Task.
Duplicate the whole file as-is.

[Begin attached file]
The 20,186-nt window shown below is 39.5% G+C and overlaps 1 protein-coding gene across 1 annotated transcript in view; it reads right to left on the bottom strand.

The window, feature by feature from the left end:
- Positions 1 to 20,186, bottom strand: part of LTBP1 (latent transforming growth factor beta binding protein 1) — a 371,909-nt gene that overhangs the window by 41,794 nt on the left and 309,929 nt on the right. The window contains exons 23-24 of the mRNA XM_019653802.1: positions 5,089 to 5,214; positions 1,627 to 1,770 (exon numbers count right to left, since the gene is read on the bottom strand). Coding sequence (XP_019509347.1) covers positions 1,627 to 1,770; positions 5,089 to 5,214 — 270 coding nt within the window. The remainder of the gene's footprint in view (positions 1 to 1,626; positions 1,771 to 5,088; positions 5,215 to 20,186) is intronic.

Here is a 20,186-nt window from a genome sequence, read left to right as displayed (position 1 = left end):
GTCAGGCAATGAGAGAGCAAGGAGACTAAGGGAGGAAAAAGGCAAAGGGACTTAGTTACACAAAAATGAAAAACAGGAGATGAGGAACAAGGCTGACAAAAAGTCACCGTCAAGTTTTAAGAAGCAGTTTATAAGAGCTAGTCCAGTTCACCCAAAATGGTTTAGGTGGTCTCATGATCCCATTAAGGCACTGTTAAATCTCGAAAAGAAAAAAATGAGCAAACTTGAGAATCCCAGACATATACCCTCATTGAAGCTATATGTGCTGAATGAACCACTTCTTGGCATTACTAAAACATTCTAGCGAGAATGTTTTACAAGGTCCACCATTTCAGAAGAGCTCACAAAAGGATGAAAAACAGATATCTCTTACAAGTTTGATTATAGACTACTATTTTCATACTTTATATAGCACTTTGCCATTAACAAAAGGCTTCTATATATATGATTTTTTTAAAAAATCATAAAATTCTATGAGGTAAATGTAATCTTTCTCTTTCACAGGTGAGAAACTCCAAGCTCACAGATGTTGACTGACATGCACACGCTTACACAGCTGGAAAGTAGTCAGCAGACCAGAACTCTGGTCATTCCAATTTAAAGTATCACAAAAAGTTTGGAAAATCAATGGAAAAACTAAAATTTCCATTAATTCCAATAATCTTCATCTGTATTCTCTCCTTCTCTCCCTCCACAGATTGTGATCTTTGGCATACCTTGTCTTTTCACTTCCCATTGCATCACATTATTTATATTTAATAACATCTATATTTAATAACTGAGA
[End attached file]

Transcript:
The 20,186-nt window shown below is 39.5% G+C and overlaps 1 protein-coding gene across 1 annotated transcript in view; it reads right to left on the bottom strand.

The window, feature by feature from the left end:
- Positions 1 to 20,186, bottom strand: part of LTBP1 (latent transforming growth factor beta binding protein 1) — a 371,909-nt gene that overhangs the window by 41,794 nt on the left and 309,929 nt on the right. The window contains exons 23-24 of the mRNA XM_019653802.1: positions 5,089 to 5,214; positions 1,627 to 1,770 (exon numbers count right to left, since the gene is read on the bottom strand). Coding sequence (XP_019509347.1) covers positions 1,627 to 1,770; positions 5,089 to 5,214 — 270 coding nt within the window. The remainder of the gene's footprint in view (positions 1 to 1,626; positions 1,771 to 5,088; positions 5,215 to 20,186) is intronic.

Here is a 20,186-nt window from a genome sequence, read left to right as displayed (position 1 = left end):
GTCAGGCAATGAGAGAGCAAGGAGACTAAGGGAGGAAAAAGGCAAAGGGACTTAGTTACACAAAAATGAAAAACAGGAGATGAGGAACAAGGCTGACAAAAAGTCACCGTCAAGTTTTAAGAAGCAGTTTATAAGAGCTAGTCCAGTTCACCCAAAATGGTTTAGGTGGTCTCATGATCCCATTAAGGCACTGTTAAATCTCGAAAAGAAAAAAATGAGCAAACTTGAGAATCCCAGACATATACCCTCATTGAAGCTATATGTGCTGAATGAACCACTTCTTGGCATTACTAAAACATTCTAGCGAGAATGTTTTACAAGGTCCACCATTTCAGAAGAGCTCACAAAAGGATGAAAAACAGATATCTCTTACAAGTTTGATTATAGACTACTATTTTCATACTTTATATAGCACTTTGCCATTAACAAAAGGCTTCTATATATATGATTTTTTTAAAAAATCATAAAATTCTATGAGGTAAATGTAATCTTTCTCTTTCACAGGTGAGAAACTCCAAGCTCACAGATGTTGACTGACATGCACACGCTTACACAGCTGGAAAGTAGTCAGCAGACCAGAACTCTGGTCATTCCAATTTAAAGTATCACAAAAAGTTTGGAAAATCAATGGAAAAACTAAAATTTCCATTAATTCCAATAATCTTCATCTGTATTCTCTCCTTCTCTCCCTCCACAGATTGTGATCTTTGGCATACCTTGTCTTTTCACTTCCCATTGCATCACATTATTTATATTTAATAACATCTATATTTAATAACTGAGA